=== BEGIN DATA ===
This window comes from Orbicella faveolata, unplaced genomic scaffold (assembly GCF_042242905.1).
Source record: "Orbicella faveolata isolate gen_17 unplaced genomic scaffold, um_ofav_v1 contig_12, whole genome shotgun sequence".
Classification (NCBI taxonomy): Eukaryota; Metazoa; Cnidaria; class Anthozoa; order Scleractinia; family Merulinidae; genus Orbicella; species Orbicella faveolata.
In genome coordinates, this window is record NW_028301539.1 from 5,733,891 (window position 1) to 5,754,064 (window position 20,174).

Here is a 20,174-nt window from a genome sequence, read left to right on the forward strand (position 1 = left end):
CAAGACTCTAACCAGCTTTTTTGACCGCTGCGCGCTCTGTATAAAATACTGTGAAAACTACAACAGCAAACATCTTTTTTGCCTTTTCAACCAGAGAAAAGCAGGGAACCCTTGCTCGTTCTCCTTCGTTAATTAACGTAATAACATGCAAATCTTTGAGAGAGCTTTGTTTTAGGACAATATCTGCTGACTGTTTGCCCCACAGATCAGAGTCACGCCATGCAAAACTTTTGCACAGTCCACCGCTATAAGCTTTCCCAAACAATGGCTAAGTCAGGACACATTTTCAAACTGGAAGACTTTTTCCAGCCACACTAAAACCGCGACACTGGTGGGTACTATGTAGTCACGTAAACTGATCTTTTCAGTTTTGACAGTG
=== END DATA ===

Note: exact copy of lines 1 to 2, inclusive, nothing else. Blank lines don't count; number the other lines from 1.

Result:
This window comes from Orbicella faveolata, unplaced genomic scaffold (assembly GCF_042242905.1).
Source record: "Orbicella faveolata isolate gen_17 unplaced genomic scaffold, um_ofav_v1 contig_12, whole genome shotgun sequence".